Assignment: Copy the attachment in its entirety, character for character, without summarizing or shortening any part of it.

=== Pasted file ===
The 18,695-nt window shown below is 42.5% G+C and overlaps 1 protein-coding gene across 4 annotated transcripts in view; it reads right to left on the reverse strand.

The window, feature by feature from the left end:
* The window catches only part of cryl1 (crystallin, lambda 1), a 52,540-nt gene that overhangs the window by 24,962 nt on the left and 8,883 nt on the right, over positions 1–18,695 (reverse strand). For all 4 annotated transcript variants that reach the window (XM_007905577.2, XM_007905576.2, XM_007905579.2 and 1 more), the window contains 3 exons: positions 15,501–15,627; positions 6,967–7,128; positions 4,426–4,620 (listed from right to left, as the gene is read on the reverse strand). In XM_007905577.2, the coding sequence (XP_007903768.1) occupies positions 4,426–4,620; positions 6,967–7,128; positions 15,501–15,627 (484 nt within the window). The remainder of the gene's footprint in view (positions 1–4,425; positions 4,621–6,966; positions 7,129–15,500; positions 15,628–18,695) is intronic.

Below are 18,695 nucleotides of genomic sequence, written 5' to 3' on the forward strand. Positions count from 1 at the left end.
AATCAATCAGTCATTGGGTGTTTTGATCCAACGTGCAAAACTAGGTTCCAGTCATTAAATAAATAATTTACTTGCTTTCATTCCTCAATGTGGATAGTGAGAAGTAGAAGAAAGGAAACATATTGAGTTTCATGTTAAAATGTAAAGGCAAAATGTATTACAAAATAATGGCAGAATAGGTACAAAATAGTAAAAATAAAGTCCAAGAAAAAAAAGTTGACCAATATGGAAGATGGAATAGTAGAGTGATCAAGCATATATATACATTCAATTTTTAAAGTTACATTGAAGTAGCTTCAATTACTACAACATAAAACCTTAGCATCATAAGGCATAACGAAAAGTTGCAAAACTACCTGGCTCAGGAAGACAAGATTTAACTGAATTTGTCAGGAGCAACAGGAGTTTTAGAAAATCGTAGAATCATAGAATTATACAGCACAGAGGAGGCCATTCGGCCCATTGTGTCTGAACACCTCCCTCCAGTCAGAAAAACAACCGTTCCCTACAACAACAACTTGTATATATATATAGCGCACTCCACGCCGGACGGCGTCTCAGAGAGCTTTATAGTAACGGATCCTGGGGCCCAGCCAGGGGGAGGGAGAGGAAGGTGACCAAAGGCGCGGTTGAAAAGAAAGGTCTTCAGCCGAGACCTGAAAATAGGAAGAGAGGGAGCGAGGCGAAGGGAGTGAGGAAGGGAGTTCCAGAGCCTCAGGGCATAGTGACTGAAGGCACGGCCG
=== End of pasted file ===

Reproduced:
The 18,695-nt window shown below is 42.5% G+C and overlaps 1 protein-coding gene across 4 annotated transcripts in view; it reads right to left on the reverse strand.

The window, feature by feature from the left end:
* The window catches only part of cryl1 (crystallin, lambda 1), a 52,540-nt gene that overhangs the window by 24,962 nt on the left and 8,883 nt on the right, over positions 1–18,695 (reverse strand). For all 4 annotated transcript variants that reach the window (XM_007905577.2, XM_007905576.2, XM_007905579.2 and 1 more), the window contains 3 exons: positions 15,501–15,627; positions 6,967–7,128; positions 4,426–4,620 (listed from right to left, as the gene is read on the reverse strand). In XM_007905577.2, the coding sequence (XP_007903768.1) occupies positions 4,426–4,620; positions 6,967–7,128; positions 15,501–15,627 (484 nt within the window). The remainder of the gene's footprint in view (positions 1–4,425; positions 4,621–6,966; positions 7,129–15,500; positions 15,628–18,695) is intronic.

Below are 18,695 nucleotides of genomic sequence, written 5' to 3' on the forward strand. Positions count from 1 at the left end.
AATCAATCAGTCATTGGGTGTTTTGATCCAACGTGCAAAACTAGGTTCCAGTCATTAAATAAATAATTTACTTGCTTTCATTCCTCAATGTGGATAGTGAGAAGTAGAAGAAAGGAAACATATTGAGTTTCATGTTAAAATGTAAAGGCAAAATGTATTACAAAATAATGGCAGAATAGGTACAAAATAGTAAAAATAAAGTCCAAGAAAAAAAAGTTGACCAATATGGAAGATGGAATAGTAGAGTGATCAAGCATATATATACATTCAATTTTTAAAGTTACATTGAAGTAGCTTCAATTACTACAACATAAAACCTTAGCATCATAAGGCATAACGAAAAGTTGCAAAACTACCTGGCTCAGGAAGACAAGATTTAACTGAATTTGTCAGGAGCAACAGGAGTTTTAGAAAATCGTAGAATCATAGAATTATACAGCACAGAGGAGGCCATTCGGCCCATTGTGTCTGAACACCTCCCTCCAGTCAGAAAAACAACCGTTCCCTACAACAACAACTTGTATATATATATAGCGCACTCCACGCCGGACGGCGTCTCAGAGAGCTTTATAGTAACGGATCCTGGGGCCCAGCCAGGGGGAGGGAGAGGAAGGTGACCAAAGGCGCGGTTGAAAAGAAAGGTCTTCAGCCGAGACCTGAAAATAGGAAGAGAGGGAGCGAGGCGAAGGGAGTGAGGAAGGGAGTTCCAGAGCCTCAGGGCATAGTGACTGAAGGCACGGCCG